We knew that was going to happen, didn’t we?

Written by David Schanoes, Contributing Editor
David Schanoes

Dave Schanoes

We knew back in September 2017, when NTSB announced its board meeting to review and approve the findings of the investigations into the bumping block collisions at Hoboken and Atlantic Terminals, that come Feb. 6, 2018, NTSB was going to, ever so loudly, publicly hand FRA its head, a weirdly appropriate turn for a regulatory body still without a head.

We knew that would happen—that it had to happen—just as, and just because, the bumping block collisions didn’t have to happen.

We knew it because FRA hasn’t been able to adopt, adapt, or impose medical fitness for duty standards in the—how long?—12 years since it first put the task to the RSAC process. Twelve years? Damn, that’s as long as it’s going to take to install PTC.

FRA has had other opportunities to address obstructive sleep apnea (OSA). There was/is the risk reduction program mandated by Congress in 2008 that required railroads, under the direction of FRA, to analyze systemic risks to safe train operations, including fatigue, and provide mitigations, including fatigue management. FRA was supposed to establish the regulation governing these programs and report to Congress on progress in 2012.

Where are we with that? FRA divided the requirement into two separate programs: system safety for passenger railroads; and risk reduction for Class I railroads (and any other railroad whose safety performance FRA deems requires a program). The system safety regulation, 49 CFR Part 270, was made effective October 2016 with a compliance date, that is submission of the plan, of February 2018, a mere six years late … except FRA has delayed the effective date to December 2018, which will mean pushing back the submission of plans until sometime in 2020.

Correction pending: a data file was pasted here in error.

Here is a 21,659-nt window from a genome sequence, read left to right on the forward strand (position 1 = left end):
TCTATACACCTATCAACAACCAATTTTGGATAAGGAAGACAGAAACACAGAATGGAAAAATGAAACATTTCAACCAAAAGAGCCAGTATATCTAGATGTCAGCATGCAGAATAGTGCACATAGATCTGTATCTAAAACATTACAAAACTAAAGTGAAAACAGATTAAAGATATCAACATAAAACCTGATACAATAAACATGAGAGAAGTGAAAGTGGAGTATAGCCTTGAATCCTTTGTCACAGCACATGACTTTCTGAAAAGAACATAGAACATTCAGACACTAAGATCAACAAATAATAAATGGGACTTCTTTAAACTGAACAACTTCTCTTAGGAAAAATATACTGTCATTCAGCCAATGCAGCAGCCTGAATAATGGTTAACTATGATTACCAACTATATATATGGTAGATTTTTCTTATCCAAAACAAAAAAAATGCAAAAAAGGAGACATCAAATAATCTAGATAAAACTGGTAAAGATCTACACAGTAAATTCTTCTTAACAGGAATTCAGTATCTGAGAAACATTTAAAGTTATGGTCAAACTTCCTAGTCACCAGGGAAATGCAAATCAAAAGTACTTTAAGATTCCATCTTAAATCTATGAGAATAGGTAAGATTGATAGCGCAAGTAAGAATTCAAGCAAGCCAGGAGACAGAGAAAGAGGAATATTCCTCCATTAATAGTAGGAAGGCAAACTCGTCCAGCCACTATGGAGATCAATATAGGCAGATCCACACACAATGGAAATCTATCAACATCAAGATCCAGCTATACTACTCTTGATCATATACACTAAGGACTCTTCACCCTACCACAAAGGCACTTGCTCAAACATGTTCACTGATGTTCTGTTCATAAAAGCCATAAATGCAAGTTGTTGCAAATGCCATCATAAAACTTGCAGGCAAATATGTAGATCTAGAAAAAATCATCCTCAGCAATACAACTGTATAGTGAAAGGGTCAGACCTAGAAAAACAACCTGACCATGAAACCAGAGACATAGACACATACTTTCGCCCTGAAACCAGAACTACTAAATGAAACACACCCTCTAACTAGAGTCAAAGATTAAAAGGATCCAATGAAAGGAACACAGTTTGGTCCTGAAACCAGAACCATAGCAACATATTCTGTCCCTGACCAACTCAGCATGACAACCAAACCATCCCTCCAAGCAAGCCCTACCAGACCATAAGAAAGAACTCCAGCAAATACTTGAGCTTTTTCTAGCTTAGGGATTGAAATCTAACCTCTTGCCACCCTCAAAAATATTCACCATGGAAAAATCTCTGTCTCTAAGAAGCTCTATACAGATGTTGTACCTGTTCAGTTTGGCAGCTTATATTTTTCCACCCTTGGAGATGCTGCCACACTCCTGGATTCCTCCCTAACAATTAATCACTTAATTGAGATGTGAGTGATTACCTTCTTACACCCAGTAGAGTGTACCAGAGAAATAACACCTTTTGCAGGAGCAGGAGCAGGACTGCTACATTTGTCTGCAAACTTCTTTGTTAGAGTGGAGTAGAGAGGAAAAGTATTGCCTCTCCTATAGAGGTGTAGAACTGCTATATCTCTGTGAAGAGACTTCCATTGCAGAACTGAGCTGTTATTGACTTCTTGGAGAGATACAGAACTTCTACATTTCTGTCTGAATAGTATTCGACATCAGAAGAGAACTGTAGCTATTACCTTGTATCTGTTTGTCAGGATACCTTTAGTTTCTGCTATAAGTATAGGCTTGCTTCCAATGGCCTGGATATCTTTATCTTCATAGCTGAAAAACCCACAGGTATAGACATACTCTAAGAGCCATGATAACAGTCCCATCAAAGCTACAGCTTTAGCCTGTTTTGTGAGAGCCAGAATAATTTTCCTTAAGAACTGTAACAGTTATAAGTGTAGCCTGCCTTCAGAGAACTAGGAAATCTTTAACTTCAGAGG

And risk reduction programs for the freights? That final rule has not yet been published.

Then, of course, FRA initiated a separate rulemaking for the testing and treatment of OSA in 2016—and then withdrew from the process in August 2017.

So, when NTSB finds in its synopsis of the investigations into these end-of-track collisions :

The failure of the Federal Railroad Administration to adequately address the issue of employee fatigue due to obstructive sleep apnea and other sleep disorders, most recently evidenced by the August 2017 withdrawal of the advance notice of proposed rulemaking, jeopardizes public safety.

That’s an accurate finding.

And when NTSB recommends that FRA:

… require intercity passenger and commuter railroads to implement technology to stop a train before reaching the end of tracks.

That’s a reasonable recommendation.

Implementing a positive stop at the end of platform or station tracks does not require implementing all the functions of PTC in terminals. It can be done using either ACSES or I-ETMS based systems, by establishing in both systems a “virtual” zero mph target, like a speed restriction, or a virtual stop signal, at the end of the track.

Now, I don’t know that obstructive sleep apnea caused the collisions in Hoboken or Brooklyn. I don’t know if OSA caused the overspeed derailment at Spuyten Duyvil, but I do know we are damned fools if we don’t test and treat locomotive engineers and train conductors for OSA and reduce the risk that OSA presents to safe train operations.

That requires that everybody, including FRA, gets their heads screwed on straight.

David Schanoes is Principal of Ten90 Solutions LLC, a consulting firm he established upon retiring from MTA Metro-North Railroad in 2008. David began his railroad career in 1972 with the Chicago & North Western, as a brakeman in Chicago. He came to New York 1977, working for Conrail’s New Jersey Division. David joined Metro-North in 1985. He has spent his entire career in the operating division, working his way up from brakeman to conductor, block operator, dispatcher, supervisor of train operations, trainmaster, superintendent, and deputy chief of field operations. “Better railroading is 10% planning plus 90% execution,” he says. “It’s simple math. Yet, we also know, or should know, that technology is no substitute for supervision, and supervision that doesn’t utilize technology isn’t going to do the job. That’s not so simple.”

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